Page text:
The unfolding economic crisis is bringing a new wave of problems to the Russian banking market. Smaller banks will be hardest hit and may soon be affected by a wave of bankruptcies, President of the Moscow Partners Investment Group, Yevgeny Kogan, said at the conference on Investing in Foreign Securities on St. Petersburg Exchange.
“I expect bank failures,” Yevgeny Kogan said. “Large banks might not go bankrupt, exactly, but they might change hands. As for smaller ones – yes, I think there will be another wave of problems.”
The main reason for bank failures will be large amounts of bad loans, both retail and corporate, that banks will inevitably face.
This is not just Russian banks’ problem – foreign financial and credit institutions are facing similar challenges. Since the beginning of this year, JP Morgan quotes fell by 37.2%; and Wells Fargo, by 55.3%. However, large foreign banks will receive support, Kogan says; they will survive.
“What is the main problem today? No one knows the exact scale of this disaster. Banks are always the first victims, and they will struggle with huge defaults, and it is impossible to estimate them at this stage,” the expert said.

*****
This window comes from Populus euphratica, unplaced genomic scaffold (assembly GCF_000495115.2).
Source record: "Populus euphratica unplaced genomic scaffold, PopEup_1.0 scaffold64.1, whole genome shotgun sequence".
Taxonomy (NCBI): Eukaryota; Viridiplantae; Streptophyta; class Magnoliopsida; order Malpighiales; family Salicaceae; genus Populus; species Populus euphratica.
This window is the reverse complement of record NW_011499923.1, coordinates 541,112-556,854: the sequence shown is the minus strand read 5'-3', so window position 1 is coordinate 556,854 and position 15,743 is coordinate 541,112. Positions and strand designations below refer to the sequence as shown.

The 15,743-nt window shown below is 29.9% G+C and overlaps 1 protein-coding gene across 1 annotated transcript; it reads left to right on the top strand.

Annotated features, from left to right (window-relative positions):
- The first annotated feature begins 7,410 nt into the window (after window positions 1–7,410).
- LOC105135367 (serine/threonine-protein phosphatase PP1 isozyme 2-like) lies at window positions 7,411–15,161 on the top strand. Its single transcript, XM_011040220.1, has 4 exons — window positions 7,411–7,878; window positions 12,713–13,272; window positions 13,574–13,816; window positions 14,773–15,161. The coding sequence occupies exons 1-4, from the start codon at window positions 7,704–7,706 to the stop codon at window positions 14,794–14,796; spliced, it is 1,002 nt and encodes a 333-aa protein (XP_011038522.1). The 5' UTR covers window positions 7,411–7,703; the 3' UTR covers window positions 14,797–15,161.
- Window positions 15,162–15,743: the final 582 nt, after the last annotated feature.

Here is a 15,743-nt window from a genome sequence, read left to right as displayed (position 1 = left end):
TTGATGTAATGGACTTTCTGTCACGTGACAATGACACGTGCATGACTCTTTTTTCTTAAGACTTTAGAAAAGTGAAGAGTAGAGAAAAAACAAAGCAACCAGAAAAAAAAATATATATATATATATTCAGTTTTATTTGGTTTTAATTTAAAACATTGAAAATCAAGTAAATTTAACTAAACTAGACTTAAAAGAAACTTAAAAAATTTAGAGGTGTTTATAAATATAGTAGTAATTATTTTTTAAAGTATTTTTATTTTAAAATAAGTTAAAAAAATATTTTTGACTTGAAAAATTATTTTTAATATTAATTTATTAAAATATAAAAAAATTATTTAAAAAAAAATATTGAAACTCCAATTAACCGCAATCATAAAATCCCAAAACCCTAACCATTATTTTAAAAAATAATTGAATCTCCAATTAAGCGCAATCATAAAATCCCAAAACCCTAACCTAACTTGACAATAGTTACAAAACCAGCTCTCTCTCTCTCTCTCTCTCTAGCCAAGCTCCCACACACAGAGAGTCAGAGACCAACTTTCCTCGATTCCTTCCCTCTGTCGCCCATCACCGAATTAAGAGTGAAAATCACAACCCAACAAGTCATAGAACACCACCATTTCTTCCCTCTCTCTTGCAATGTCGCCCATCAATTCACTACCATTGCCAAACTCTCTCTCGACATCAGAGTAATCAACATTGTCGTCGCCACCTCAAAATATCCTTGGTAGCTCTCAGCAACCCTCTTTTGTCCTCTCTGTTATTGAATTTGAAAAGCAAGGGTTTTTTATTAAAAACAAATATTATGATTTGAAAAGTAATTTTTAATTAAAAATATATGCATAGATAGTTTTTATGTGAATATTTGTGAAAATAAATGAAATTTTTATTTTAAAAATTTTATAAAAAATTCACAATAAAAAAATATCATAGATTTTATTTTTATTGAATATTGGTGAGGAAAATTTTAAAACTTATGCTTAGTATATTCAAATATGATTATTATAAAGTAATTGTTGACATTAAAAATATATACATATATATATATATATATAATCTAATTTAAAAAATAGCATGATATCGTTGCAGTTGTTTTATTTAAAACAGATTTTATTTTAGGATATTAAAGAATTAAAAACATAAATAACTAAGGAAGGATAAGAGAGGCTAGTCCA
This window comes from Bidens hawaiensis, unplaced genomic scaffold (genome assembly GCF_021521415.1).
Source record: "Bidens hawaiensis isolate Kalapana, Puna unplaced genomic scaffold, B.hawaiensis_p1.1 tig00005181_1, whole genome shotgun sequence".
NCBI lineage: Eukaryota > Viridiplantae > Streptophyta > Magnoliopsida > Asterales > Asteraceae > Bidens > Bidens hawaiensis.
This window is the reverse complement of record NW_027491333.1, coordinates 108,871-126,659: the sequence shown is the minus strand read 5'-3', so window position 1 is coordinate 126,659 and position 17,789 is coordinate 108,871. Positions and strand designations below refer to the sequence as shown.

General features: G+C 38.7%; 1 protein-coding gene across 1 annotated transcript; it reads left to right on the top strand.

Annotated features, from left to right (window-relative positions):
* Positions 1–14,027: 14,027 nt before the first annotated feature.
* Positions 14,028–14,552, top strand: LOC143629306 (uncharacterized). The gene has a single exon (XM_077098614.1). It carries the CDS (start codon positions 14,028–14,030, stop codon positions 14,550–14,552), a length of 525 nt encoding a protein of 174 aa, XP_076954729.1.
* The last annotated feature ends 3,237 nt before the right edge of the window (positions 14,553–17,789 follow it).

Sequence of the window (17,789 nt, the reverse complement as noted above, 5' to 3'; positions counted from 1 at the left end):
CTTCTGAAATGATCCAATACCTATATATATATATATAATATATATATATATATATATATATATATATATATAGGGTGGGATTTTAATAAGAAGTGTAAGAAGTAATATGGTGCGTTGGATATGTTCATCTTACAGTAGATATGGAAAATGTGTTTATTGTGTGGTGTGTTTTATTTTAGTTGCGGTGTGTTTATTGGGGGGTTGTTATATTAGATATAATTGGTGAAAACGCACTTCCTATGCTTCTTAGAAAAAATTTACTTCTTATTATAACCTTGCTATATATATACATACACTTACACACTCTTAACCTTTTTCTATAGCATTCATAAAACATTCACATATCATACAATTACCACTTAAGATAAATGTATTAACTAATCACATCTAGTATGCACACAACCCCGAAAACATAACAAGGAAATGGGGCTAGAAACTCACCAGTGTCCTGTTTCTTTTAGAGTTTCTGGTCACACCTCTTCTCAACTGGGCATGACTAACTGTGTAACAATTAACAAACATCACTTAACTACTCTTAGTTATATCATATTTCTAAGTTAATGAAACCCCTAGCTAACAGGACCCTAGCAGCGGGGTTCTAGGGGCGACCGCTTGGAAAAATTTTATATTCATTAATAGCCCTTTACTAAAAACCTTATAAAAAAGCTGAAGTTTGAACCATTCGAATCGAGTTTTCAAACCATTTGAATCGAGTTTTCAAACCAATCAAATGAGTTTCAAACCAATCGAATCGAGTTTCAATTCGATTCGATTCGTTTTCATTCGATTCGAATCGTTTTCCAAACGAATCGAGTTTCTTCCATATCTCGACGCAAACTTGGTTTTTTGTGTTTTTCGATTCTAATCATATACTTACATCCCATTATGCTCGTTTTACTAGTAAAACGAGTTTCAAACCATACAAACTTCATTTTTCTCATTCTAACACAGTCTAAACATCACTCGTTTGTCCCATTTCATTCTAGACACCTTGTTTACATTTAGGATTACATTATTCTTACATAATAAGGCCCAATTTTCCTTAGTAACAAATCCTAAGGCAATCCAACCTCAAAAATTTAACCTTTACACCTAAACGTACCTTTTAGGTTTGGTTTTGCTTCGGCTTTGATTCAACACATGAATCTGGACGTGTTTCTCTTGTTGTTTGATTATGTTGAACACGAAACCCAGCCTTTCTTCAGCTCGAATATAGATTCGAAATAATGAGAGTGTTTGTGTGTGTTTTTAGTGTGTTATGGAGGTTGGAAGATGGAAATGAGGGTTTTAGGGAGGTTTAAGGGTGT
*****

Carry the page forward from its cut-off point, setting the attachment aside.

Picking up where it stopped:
That is why major investors are selling off bank shares. Their mood is also affected by the decreasing interest rates on deposits, which affects banks’ profitability.
“I expect a decrease in the profitability of the banking sector,” Yevgeny Kogan said.
The Central Bank began to vigorously revoke licenses from banks after the crisis in 2014, and their number has more than halved since then. At the beginning of 2020, Russia had 442 credit institutions, including 402 banks.
Earlier, a new wave of problems was predicted by head of the Accounts Chamber Alexei Kudrin who also said banks might need bailout packages again as soon as this summer and fall.